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Apple Pencil 3 Should Support iPhone 16 Pro, Not Just iPad

TL;DR: The rumoured Apple Pencil 3 should support the upcoming iPhone 16 Pro models, not just iPads, to enhance productivity on their larger screens, as styluses benefit big-screen devices.

When Apple holds its Let Loose event on May 7, we’re not just expecting to see new iPads. There’s also a pretty good chance that a new version of the Apple Pencil is going to make an appearance as well.

Assuming Apple finds the time to show off the Apple Pencil 3 alongside rumoured updates like the iPad Pro 2024 and the iPad Air 2024, I hope that the new stylus offers more than just tablet support. It’s time for the Apple Pencil to finally start working with Apple’s iPhones — some of the new iPhone 16 models Apple is planning for the fall, specifically.

Such a sentiment is likely anathema around the Apple campus. “Who wants a stylus?” demanded Steve Jobs when introducing the iPhone back in 2007. “You have to get them and put them away and you lose them. Yuck. Nobody wants a stylus.”

Times have changed.

That may have been true 17 years ago, especially when Apple was trying to convince everyone that a touchscreen was the way to go, even when it came to keyboards. But these days, there’s plenty of reason for phones to have a stylus, especially now that screen sizes have almost doubled from the original iPhone’s 3.5-inch display.

What’s up with the Apple Pencil 3?

All this Apple Pencil 3 speculation stems from a report earlier this month that a new Apple Pencil was in the works, followed by a teaser tweet from Apple CEO Tim Cook. “Pencil us in for May 7!” Cook posted to X, along with a pencil emoji, which seems as good a clue as any that the new iPads are going to have some company at the Let Loose event.

The Apple Pencil 2 came out six years ago, with a USB-C version arriving last year. While it’s true that there’s only so much you can add to a stylus — hence, the long gap between Apple Pencil updates — Apple Pencil 3 rumours suggest a pressure-based feature in which you’ll be able to squeeze or press down on the stylus to trigger shortcuts to actions like adding text, shapes or signatures.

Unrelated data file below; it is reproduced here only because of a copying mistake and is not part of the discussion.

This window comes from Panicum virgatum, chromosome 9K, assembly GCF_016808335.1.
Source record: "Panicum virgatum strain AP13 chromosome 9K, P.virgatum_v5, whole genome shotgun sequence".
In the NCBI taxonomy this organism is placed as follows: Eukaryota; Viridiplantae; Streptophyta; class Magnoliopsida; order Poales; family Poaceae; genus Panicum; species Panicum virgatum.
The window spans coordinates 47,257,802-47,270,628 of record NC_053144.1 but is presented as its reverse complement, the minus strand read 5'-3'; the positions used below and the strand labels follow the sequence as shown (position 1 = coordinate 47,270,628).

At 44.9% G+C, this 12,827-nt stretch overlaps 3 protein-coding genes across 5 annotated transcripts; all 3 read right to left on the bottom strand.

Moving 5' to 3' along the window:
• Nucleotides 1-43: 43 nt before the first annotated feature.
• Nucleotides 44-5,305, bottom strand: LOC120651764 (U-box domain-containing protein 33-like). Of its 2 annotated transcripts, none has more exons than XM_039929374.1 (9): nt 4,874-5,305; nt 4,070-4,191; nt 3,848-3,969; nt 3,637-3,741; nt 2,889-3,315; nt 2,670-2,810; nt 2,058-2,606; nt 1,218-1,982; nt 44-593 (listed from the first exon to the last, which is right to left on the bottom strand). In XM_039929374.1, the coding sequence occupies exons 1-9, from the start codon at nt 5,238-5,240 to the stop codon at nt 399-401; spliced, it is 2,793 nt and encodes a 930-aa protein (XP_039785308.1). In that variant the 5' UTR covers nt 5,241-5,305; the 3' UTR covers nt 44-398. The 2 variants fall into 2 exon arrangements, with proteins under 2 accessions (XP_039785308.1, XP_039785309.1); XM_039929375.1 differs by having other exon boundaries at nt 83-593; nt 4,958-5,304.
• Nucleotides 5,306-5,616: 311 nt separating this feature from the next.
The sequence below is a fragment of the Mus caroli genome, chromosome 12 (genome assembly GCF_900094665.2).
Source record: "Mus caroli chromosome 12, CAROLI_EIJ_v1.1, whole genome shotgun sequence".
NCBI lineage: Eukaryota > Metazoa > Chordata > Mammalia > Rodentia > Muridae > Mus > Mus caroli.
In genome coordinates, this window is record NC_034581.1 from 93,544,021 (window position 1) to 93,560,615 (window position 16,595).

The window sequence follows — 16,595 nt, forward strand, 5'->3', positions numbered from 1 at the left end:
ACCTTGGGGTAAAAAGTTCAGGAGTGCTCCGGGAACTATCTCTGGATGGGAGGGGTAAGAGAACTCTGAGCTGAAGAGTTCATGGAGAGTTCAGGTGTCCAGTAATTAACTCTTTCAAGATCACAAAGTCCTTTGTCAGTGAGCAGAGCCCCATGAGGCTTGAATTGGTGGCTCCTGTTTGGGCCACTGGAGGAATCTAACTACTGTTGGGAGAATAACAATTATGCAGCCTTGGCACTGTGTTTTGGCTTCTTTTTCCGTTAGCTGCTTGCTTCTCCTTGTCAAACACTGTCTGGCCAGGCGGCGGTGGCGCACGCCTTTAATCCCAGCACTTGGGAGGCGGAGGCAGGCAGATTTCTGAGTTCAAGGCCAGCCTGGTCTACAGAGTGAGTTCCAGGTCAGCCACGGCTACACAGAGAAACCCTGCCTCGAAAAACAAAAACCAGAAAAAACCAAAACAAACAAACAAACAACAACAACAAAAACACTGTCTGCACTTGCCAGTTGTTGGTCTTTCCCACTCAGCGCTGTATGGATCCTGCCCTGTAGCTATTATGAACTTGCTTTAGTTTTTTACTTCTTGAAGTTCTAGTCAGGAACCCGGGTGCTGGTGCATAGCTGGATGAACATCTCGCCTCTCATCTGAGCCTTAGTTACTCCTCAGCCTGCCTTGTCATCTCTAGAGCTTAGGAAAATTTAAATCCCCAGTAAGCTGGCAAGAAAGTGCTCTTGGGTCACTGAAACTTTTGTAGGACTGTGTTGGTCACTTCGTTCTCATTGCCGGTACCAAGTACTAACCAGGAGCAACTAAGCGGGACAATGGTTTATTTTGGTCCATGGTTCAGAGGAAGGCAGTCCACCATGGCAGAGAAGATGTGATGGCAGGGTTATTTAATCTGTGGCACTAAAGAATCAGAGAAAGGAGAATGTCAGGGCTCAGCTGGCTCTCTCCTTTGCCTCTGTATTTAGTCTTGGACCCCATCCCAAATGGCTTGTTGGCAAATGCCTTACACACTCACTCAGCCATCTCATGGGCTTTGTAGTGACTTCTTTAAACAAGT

But I can think of another feature that might be good to add to an Apple Pencil — iPhone compatibility.

Why the iPhone Pro needs a stylus

(Image credit: Future)

That’s especially true with the iPhone 16 Pro models expected for later in the year. We’ve heard that both the smaller Pro and the larger Pro Max models will get bigger screens than the 6.1-inch iPhone 15 Pro and 6.7-inch iPhone 15 Pro Max offer. Specifically, the iPhone 16 Pro is tipped to get a 6.3-inch panel, while the screen on the iPhone 16 Pro Max could grow to 6.9 inches.

That extra screen space comes in handy for a lot of things, not the least of which are productivity tasks. Whether it’s note-taking, sketching or photo editing, you can perform those tasks more easily on bigger displays. Not coincidentally, those are also tasks where a stylus can lend a helping hand, giving you finer control than what you might enjoy with a mere finger.

You only have to look at the Galaxy S24 Ultra or Galaxy Z Fold 5 if you want to see what a stylus can do for a big-screen device. (Or if you want to go back even further, you could include the old Galaxy Note lineup that introduced the world to Samsung’s stylus.) Owners of that phone can use an S Pen to jot down notes without even having to wake up the phone, annotate PDFs and more easily select things on their phone’s displays. There are translation tools, too, and if you’ve got the Bluetooth Low Energy-friendly stylus, you can use it as a remote control for music or presentations or for clicking the camera shutter. All of those tools are missing from the iPhone.

Apple Pencil 3 Outlook

None of this is to say that the next Apple Pencil is going to work with the iPhone 16 Pro models, even if such a move would make sense and fit in with Apple’s recent desire to make its Pro phones stand out from the standard iPhone. Old habits die hard in Cupertino as much as anywhere else, and we haven’t heard any rumours suggesting Apple is about to reverse a decade-and-a-half of thinking about what devices do and don’t merit a stylus.

While it’s not probable, though, Apple Pencil support for the iPhone is certainly sensible. And as phone screens in size so will the need for a stylus that makes the most of that extra real estate.

It’s time.


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